San Francisco State University’s Associated Students approved a resolution on Wednesday that calls for the university to join the boycott, divestment and sanctions movement against Israel by pulling out of investments in companies that do business in Israeli settlements.
A majority voted to pass the resolution. Seventeen student government representatives voted yes, one voted no and two abstained.
The vote came after a lengthy and contentious public comment period before the vote, where nearly two dozen members of the public offered testimonies on both sides of the resolution.
All of the speakers who identified themselves as members of student organizations, including the Black Student Union, League of Filipino Students and the International Business Society, spoke in favor of the resolution, as did a handful of student government representatives.
“I think this document is very reflective of the culture that we should be striving for at San Francisco State, in terms of supporting our students,” said student representative Ja’Corey Bowens.
The resolution’s passage drew condemnations from multiple Jewish groups and individuals.
“We are disappointed that this Divestment resolution passed,” said Jewish Community Relations Council spokesperson Jeremy Russell in a statement. “It will further exacerbate tensions at SF State, and we call upon the university leaders to ensure Jewish students are welcomed and protected. At JCRC we support coexistence advancement, including mutual cooperation to promote the economic and social welfare of the region and a two-state solution to end the conflict.”
“We regret the introduction of BDS to our campus, the ugly discourse it elevated, and the outcome of this vote,” S.F. Hillel executive director Rachel Nilson Ralston said in a statement. “This resolution has, sadly, had a real and negative impact on our students’ wellness and experience of their campus. But BDS’s real danger is that it seeks to influence the open hearts and minds of tomorrow’s leaders from a one-sided, deeply biased narrative against Israel.”
Ralston also suggested that the student representatives faced “extreme pressure and bullying tactics from activists from across the country” pressing them to vote yes on the resolution.
Nicole Garay, a congregant at Kol Shofar in Tiburon, said in an email that while she’s “certain” the resolution won’t have a large impact on Israel, it will “increase divisiveness among students, alienate Jewish students, and could potentially lead to the targeting of Jewish students. At a time where antisemitic hate crimes are rising across the United States, I fear for the safety and well-being of Jewish and Israeli students on the SFSU campus.”
The resolution does not name specific companies for S.F. State to divest from, but instead refers to a national list of more than 100 companies that conduct business within the Palestinian territories. They include American corporations such as Airbnb, General Mills and Expedia, as well as some foreign companies. The list was created by the Office of the United Nations High Commissioner for Human Rights in February.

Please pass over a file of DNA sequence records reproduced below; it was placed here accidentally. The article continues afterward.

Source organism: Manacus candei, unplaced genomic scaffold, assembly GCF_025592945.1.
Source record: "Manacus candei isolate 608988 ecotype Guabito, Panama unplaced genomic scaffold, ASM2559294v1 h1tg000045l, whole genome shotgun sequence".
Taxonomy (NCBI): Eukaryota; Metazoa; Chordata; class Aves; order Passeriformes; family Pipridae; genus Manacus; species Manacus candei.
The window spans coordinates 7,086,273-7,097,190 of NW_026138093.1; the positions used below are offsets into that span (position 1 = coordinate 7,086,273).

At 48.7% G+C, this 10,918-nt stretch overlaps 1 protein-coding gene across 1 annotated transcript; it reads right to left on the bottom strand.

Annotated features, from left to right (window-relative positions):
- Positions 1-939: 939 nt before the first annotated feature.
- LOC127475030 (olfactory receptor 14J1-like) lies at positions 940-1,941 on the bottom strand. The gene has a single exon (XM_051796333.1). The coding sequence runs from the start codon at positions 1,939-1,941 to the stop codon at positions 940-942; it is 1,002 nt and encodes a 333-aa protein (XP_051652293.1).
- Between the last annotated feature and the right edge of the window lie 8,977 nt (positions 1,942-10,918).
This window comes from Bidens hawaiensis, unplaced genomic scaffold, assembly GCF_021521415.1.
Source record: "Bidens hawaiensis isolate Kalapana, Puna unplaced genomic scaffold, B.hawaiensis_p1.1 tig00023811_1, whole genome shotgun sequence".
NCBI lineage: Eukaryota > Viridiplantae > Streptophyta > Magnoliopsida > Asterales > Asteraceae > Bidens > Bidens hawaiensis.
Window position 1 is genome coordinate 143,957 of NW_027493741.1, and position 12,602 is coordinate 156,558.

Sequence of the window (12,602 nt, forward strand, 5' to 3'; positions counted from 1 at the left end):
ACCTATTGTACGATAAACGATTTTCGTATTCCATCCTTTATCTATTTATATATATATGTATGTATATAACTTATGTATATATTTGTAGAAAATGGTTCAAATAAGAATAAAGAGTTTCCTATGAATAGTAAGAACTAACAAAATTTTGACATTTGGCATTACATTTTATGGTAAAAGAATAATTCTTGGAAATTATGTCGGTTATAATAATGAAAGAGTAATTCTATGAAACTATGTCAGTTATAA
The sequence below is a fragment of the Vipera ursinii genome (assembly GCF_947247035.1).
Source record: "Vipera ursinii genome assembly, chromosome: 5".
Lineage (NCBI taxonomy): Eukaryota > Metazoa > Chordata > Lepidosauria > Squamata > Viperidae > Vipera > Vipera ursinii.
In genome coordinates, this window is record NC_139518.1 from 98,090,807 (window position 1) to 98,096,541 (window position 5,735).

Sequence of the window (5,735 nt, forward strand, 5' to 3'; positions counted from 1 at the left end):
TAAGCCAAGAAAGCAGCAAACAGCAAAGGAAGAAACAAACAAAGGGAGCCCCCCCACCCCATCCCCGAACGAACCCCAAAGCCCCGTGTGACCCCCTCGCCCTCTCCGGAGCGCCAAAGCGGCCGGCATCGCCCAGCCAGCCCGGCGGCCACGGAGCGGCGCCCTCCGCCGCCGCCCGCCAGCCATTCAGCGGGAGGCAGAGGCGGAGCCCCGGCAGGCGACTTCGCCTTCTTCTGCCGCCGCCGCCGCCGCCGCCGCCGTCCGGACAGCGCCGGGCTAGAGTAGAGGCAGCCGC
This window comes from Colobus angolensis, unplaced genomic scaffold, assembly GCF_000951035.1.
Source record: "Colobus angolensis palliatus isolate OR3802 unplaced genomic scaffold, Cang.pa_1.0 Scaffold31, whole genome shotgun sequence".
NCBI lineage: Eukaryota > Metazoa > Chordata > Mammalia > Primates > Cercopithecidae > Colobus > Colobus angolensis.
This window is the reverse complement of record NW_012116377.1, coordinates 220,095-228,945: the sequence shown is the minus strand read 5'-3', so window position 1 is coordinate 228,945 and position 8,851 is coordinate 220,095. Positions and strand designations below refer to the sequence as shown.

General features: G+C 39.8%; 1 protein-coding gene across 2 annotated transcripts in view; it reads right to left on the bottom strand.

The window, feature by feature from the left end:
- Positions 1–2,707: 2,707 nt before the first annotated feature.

At an Oct. 28 meeting, student government representative James Aguilar said he had reviewed S.F. State’s investments and didn’t find university ties to any corporation on the U.N. list. Other representatives during that meeting suggested adding language to the BDS resolution that would prevent future investments. The amended language was approved as part of Wednesday’s vote.
The resolution was spearheaded by the university’s General Union of Palestine Students, a student-led organization dedicated to “increasing awareness of the Palestinian struggle,” according to its Facebook page.
GUPS did not respond to requests for comment.
Investments are handled by the university’s endowment, the S.F. State Foundation, which has a 26-member board of directors. The group divested from fossil fuel investments in 2014.
S.F. State spokesperson Kent Bravo did not respond in time for this article.
The passage of the BDS resolution is likely to increase tensions between pro-Israel and pro-Palestinian students on campus, who have already seen one major dust-up this semester.
In September, the Arab and Muslim Ethnicities and Diasporas Studies program invited Palestinian militant Leila Khaled, who hijacked two commercial airlines in 1969 and 1970, to a virtual on-campus event. After outcry from pro-Israel groups, Zoom, Facebook and YouTube all determined that Khaled’s participation violated their company policies and would not allow their platforms to be used to host the event.
One of the pro-Israel groups, the Lawfare Project, sent a letter on Oct. 1 to the Department of Education claiming that S.F. State had violated federal law. The DOE responded a week later, saying that it had referred the allegations of wrongdoing for possible sanction to multiple federal agencies.